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Out of the coding comfort zone

Between R, Python, Matlab and Julia and many others, which language should you use for scientific computing? Most grad students i met have learnt only one. Electrical engineer show up with Matlab. Psychologists are keen on R and sometimes Python. Neuroscientists are a little bit more variable. Only computer scientists had in my experience a… Read more »

What does it mean to justify your statistical decisions?

Lakens and 87 other researches, including me, recently published a position paper on the p-level controversy. You can find the OSF-repo here: https://osf.io/by2kc/ Part of our argument is that instead of swallowing a specific alpha-threshold (e.g. 0.05 or 0.005) as gospel, every researcher is asked to justify her or his choices (ideally before data collection). What… Read more »

How does it feel to write a second PhD

Public and private Last week i had the viva for my Dr.rer.nat. To be specific, it was a sunny afternoon on a tuesday, the 28th of march 2017. We drew a small crowd. Not only did i defend in front of four professors. It was also a public event, and because my colleague and friend… Read more »

coding screens

Some Thoughts on Code Quality in Academia

I work in a neuroscience lab. Yet, during most day hours (and some night hours), I sit in front of a computer and write code. I guess you could group this code in three domains: Study Preparation This can be workspace definitions, protocols and scripts to run experiments, or low-level code to interface measurement devices…. Read more »

Neurofeedback Difficulty and Mental Effort

In sports training, a good way to set the intensity of a training session is according to your ability. If you train too hard, go softer. If you train too soft, go harder. This approach seems intuitive. Difficulty adaptation based on actual challenge seems sensible. But how can challenge be measured objectively? When is the… Read more »

Boundary element models of several brain areas

Put Shortly: If you want to perform source reconstruction for a region of interest, and therefore ignore some of the grid points of an evenly spaced source grid, these boundary-element models of several brain areas might be useful. In a previous post, i described how to construct a symetric headmodel based on the ICBM152 template… Read more »

Template Headmodel for Fieldtrip EEG Source Reconstruction based on ICBM152

Fieldtrip [1] includes a template headmodel based on the “Colin27” anatomical MRI. While this model is fine the way it is, there are some reasons why i do not like to use it. Colin27 is not symetric and also only based on a single individual. This can cause problems when you visualize your sources on… Read more »

Skin in the Game

There are a couple of tenured, influential professors who do not like data sharing and prefer rackets consentual collaboration. They write editorials in high-impact journals and call researchers who utilize open data „research parasites“. There are a couple of tenured, influential professors, who do like data sharing. They post blogs and rant on twitter and… Read more »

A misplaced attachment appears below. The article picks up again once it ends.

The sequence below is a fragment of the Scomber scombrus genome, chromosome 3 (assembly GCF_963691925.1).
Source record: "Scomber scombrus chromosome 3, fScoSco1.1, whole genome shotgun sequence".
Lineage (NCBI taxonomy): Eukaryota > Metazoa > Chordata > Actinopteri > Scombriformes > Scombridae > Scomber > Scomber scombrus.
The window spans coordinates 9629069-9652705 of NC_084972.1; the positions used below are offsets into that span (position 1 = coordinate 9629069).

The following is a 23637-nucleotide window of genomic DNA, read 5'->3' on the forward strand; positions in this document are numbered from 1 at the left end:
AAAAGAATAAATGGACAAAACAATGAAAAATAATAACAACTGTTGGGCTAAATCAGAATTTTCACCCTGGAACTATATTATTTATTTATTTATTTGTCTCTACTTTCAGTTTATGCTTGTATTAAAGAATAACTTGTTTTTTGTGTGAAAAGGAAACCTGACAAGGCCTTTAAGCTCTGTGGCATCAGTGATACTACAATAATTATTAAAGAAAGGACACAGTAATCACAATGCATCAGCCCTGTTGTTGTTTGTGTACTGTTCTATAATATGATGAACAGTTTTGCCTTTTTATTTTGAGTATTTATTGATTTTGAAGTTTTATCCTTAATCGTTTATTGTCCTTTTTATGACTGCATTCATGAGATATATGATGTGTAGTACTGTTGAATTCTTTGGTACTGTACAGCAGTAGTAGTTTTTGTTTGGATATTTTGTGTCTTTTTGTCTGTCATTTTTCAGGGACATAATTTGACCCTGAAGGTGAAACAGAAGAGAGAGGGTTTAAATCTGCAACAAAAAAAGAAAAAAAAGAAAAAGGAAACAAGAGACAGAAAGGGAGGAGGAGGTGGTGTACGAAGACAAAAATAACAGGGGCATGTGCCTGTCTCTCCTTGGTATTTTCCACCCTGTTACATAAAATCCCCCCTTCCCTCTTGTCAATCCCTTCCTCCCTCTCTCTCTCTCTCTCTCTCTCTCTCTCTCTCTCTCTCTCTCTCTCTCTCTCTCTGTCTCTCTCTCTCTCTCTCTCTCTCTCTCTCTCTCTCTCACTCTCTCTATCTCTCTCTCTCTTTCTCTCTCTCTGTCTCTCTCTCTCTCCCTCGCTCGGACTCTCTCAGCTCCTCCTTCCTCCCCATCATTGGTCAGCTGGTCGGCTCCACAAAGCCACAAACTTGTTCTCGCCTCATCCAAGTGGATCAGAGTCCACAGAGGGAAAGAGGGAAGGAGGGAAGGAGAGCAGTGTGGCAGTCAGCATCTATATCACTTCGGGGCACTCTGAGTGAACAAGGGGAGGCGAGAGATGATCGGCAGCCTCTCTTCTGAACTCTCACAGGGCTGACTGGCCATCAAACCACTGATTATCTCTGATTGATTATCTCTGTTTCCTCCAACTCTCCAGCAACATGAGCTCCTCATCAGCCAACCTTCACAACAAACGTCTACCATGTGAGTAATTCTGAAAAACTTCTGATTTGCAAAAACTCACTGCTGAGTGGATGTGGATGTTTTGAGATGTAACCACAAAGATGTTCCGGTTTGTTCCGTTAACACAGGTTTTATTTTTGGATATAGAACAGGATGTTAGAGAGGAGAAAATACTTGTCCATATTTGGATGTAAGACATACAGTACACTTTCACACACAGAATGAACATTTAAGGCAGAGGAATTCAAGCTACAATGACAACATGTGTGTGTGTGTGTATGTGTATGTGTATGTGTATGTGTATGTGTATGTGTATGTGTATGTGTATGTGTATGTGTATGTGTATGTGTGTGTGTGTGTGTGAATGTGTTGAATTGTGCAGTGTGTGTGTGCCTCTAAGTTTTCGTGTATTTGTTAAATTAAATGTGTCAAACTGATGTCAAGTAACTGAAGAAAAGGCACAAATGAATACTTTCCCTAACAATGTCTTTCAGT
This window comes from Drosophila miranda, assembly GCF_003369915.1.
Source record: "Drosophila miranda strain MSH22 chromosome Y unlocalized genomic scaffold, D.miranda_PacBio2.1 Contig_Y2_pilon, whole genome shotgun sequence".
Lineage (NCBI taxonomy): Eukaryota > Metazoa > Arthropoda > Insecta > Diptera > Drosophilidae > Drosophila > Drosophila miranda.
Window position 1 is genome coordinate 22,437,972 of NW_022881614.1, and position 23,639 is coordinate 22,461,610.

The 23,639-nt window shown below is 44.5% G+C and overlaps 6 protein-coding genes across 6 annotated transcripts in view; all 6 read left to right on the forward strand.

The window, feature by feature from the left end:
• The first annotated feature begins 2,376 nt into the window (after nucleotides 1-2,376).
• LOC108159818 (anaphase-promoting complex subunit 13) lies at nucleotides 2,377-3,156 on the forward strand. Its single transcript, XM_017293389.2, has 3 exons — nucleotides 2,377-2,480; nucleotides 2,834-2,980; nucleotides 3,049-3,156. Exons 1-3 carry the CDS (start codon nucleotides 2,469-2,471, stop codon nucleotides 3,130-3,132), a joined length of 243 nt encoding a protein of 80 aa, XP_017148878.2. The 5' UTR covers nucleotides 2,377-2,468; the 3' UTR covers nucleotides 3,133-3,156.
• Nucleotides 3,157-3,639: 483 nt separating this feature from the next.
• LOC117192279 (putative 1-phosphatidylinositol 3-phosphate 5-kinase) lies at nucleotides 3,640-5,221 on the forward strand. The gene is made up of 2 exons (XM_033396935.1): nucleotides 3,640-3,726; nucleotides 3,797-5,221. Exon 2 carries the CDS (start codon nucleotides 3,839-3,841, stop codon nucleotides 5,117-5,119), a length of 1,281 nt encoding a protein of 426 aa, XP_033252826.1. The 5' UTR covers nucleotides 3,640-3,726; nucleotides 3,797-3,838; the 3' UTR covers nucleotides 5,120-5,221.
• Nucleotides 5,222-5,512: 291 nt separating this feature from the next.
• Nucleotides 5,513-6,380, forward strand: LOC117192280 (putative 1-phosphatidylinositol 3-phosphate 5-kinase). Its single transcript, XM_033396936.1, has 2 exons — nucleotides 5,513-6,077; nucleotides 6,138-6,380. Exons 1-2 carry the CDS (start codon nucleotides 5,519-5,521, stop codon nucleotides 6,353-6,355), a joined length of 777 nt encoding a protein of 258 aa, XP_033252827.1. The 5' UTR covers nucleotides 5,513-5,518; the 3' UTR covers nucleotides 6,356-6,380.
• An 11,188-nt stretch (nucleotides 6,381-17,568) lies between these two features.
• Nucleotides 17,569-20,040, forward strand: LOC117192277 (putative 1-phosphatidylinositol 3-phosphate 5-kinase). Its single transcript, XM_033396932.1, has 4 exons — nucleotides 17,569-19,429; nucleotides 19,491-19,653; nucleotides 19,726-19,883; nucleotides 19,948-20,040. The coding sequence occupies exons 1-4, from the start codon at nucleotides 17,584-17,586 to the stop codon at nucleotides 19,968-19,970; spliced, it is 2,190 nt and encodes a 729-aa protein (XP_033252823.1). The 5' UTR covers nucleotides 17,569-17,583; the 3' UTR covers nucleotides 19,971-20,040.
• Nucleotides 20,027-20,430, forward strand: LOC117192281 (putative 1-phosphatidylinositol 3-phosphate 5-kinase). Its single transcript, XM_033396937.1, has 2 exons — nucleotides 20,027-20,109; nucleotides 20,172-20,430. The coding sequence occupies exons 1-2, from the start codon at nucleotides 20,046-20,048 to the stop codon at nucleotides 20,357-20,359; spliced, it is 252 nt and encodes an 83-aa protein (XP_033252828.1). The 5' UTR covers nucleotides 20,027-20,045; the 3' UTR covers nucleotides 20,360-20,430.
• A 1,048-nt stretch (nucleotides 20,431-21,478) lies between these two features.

The first shadowrunner

As a teenager, i was hooked on cyberpunk. One of the core aspects of the cyberpunk genre is to live outside of government and corporate control as some kind of shadow-running outlaw, and using custom-made electronics and self-written software to jack into cyberspace, hack into secure systems and fight powerful AIs. Many, including me, consider… Read more »

Is the p-value a good measure for the weight of statistical evidence?

Many researchers naively follow the concept that a p-value below a certain threshold (traditionally .05)  is to be considered significant, and can therefore be considered as evidence that H1 is true, while a p-value above that level is considered not significant and therefore evidence that H0 is true. This Neyman-Pearson approach to statistical testing is… Read more »

Latest
  • Neurosensory Effects of Transcranial Alternating Current Stimulation

    Probably everyone using transcranial current stimulation has made the experience that stimulation can cause neurosensory effects. This makes blinding the stimulation difficult, or even impossible. Usually, flickering phosphenes and skin sensations are perceived, but we also had subjects reporting feelings of dizziness and pressure. There is evidence that sensations elicited by tDCS fade with stimulation… Read more »

  • Bridging the gap between motor imagery and motor execution with a brain-robot interface

    Motor imagery and motor execution both cause similar changes in brain oscillations over spatially almost identical cortical areas. Because of this finding, motor imagery has been suggested as a backdoor to the motor system in stroke rehabilitation.  Yet, neuroimaging and lesion studies suggest that the networks involved in motor imagery and execution are at least… Read more »

  • Reinforcement learning for adaptive threshold control of restorative brain-computer interfaces

    Restorative brain-computer interfaces (BCI) provide feedback of neuronal states to normalize pathological brain activity and achieve behavioral gains. Adaptive algorithms have proven to be powerful for assistive BCIs, but their inherent class switching clashes with the operant conditioning goal of restorative BCIs. Due to the treatment rationale of restorative BCIs, the classifier should be limited… Read more »

  • Restorative or assistive BCI? The Argument for a constrained feature space

    There is a major aspect which i believe is especially prevalent in the area of BCI for Stroke Rehab. It is the apparent gap between how Brain-computer-Interface (BCI) people, mostly recruited from mathematics and engineering departments and the Neurofeedback (NFB) people, mostly recruited from practitioners and psychologists understand the treatment. In my opinion this distinction… Read more »